In photography parlance, a tangency is when two objects or compositional elements come so close they almost touch, do touch, or barely overlap. The juncture of the two elements is the tangency. Tangencies draw the viewer’s eye, so the key is to place them where drawing the eye to one object (or distracting it from another) is the desired effect. The classic compositional rules tell us this sort of tangent is to be avoided, but rules are made to be broken, and there are times when tangencies can be used intentionally.

How can you create an intentional tangency to draw the reader’s eye? There are no one-size-fits-all guidelines. Here are some times that a tangency is useful for drawing the eye:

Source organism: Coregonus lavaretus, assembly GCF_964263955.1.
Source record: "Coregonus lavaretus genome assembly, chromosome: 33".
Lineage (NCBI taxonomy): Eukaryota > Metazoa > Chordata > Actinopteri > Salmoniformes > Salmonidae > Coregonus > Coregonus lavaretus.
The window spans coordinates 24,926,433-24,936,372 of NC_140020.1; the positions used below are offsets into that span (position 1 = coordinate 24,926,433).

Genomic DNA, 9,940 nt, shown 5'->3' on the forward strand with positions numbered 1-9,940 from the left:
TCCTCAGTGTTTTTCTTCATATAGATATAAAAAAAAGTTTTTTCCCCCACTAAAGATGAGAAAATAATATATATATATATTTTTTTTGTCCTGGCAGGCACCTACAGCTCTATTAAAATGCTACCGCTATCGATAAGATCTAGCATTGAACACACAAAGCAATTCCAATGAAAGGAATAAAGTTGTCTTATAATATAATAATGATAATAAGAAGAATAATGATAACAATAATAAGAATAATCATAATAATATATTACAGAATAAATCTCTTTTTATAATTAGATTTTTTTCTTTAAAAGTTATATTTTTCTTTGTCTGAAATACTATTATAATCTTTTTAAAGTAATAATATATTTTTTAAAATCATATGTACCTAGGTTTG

The blue light from the Eiffel tower intersects a building in the distance, drawing the eye to the repetitions in form.

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The trees positioned over the ends of the Milky Way underscore the full extent of the arc.


The intersection of the giraffe and the sunset lead the viewer’s eye to the most important subjects. 

Get creative with some intentional tangencies this week! Comments on the ways in which you think your tangency strengthens or influences your image are appreciated. Our pros will be waiting on our Muench University Facebook Page with helpful comments and critiques. 

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